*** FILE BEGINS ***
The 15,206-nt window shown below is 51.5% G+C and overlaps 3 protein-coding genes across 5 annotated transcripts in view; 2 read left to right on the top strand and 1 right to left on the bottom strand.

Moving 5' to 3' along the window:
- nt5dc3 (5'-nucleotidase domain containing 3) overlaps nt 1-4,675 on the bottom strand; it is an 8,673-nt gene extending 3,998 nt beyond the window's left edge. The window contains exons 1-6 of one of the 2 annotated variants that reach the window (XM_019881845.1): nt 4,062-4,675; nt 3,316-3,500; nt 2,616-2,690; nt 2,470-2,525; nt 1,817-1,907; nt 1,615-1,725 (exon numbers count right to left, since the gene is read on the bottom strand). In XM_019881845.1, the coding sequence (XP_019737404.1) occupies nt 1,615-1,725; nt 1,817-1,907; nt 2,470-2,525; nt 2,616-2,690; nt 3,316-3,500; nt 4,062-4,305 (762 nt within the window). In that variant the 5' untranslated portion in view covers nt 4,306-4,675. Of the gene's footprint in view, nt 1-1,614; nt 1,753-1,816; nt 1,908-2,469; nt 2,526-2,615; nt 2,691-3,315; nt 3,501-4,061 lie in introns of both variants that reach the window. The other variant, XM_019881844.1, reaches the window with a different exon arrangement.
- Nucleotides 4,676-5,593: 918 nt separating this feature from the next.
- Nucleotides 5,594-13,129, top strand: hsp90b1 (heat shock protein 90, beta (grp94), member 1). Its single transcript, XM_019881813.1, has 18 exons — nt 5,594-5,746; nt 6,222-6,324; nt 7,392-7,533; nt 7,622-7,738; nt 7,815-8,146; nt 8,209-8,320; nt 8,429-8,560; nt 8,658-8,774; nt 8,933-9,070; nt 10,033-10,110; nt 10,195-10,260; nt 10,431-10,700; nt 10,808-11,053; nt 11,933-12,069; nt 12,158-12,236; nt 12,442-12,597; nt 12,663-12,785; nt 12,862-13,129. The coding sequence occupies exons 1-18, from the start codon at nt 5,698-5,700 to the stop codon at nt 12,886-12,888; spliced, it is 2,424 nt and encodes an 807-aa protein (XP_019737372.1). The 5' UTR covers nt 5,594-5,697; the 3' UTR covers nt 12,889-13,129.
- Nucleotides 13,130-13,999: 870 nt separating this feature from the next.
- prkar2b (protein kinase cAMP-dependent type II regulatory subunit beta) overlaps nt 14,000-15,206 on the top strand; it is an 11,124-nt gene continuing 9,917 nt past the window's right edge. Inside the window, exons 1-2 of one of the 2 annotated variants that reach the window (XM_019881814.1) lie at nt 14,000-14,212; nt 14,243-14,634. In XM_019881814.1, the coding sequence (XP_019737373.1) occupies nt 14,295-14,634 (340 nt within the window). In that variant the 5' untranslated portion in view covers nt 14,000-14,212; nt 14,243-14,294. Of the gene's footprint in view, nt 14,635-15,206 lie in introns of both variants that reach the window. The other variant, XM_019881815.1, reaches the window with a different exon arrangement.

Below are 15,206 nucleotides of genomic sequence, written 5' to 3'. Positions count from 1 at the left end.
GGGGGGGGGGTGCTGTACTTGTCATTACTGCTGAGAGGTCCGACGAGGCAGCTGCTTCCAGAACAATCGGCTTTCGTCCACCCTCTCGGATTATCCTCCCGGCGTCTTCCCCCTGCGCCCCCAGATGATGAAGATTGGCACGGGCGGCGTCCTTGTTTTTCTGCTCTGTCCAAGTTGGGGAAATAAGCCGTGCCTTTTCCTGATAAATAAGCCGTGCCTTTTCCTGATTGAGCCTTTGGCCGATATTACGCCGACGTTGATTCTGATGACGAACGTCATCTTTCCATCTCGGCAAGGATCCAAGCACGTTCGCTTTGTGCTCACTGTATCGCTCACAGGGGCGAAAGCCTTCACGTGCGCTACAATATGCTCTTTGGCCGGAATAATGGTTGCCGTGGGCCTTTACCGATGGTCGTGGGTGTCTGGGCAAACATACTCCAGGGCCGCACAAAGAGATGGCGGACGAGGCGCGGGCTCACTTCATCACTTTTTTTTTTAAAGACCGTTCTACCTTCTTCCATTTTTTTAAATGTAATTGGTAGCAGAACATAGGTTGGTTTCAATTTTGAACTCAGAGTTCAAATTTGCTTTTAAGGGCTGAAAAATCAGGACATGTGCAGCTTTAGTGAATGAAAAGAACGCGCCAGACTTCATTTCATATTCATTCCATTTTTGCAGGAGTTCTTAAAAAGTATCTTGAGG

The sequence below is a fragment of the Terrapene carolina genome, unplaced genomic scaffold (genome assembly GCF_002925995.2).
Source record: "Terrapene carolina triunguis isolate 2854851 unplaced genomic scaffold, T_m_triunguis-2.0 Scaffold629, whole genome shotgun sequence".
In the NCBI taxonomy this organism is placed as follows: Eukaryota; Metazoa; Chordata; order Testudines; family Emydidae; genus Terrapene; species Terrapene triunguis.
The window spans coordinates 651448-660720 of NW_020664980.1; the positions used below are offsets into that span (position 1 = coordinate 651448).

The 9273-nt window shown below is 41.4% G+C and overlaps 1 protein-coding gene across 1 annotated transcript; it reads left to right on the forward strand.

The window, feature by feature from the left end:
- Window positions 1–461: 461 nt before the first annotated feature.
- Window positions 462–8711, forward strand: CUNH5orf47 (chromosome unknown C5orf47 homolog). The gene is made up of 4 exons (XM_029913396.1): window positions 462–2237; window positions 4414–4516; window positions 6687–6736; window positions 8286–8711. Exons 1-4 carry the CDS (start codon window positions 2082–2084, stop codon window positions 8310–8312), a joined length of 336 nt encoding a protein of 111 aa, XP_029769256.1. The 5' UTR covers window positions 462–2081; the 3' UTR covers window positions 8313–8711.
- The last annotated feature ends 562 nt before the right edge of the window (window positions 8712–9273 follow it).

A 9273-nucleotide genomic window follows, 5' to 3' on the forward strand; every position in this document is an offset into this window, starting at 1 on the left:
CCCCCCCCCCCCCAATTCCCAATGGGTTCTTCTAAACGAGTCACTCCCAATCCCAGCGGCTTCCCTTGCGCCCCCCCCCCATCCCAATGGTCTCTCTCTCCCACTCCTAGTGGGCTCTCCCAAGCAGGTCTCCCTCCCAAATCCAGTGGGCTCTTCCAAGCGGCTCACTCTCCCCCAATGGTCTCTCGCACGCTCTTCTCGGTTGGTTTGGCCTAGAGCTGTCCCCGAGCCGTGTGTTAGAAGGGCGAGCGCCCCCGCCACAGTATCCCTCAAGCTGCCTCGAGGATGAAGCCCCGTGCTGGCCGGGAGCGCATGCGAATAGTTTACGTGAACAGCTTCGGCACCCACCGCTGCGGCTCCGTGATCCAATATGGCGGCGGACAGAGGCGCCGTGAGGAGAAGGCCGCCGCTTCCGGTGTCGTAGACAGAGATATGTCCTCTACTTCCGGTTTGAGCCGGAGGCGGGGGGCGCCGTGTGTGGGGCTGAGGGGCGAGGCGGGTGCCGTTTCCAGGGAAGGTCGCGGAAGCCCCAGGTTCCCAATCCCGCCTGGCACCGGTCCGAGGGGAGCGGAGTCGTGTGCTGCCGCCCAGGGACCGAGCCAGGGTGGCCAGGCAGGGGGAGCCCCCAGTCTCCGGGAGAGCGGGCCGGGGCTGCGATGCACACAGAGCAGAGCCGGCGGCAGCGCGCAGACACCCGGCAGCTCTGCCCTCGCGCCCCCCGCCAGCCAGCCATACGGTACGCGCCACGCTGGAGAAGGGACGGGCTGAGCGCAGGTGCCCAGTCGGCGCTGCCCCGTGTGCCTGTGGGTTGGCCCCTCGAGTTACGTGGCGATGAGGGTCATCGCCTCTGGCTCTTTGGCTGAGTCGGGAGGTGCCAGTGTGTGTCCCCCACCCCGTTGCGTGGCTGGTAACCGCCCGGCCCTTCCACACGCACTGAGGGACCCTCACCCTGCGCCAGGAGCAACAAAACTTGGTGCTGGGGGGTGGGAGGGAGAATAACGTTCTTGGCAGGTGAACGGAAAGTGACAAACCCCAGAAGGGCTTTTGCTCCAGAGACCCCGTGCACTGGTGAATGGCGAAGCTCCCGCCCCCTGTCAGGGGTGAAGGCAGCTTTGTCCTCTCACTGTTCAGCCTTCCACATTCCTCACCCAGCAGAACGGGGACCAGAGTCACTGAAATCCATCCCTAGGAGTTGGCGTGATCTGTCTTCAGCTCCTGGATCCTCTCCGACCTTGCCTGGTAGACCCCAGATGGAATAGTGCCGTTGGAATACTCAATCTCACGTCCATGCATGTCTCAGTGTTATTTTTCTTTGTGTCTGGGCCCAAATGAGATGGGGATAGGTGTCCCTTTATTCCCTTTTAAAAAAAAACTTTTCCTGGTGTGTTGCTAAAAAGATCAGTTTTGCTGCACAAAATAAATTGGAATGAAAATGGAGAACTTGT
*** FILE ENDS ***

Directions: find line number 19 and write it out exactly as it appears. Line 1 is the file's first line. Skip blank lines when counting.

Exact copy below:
A 9273-nucleotide genomic window follows, 5' to 3' on the forward strand; every position in this document is an offset into this window, starting at 1 on the left: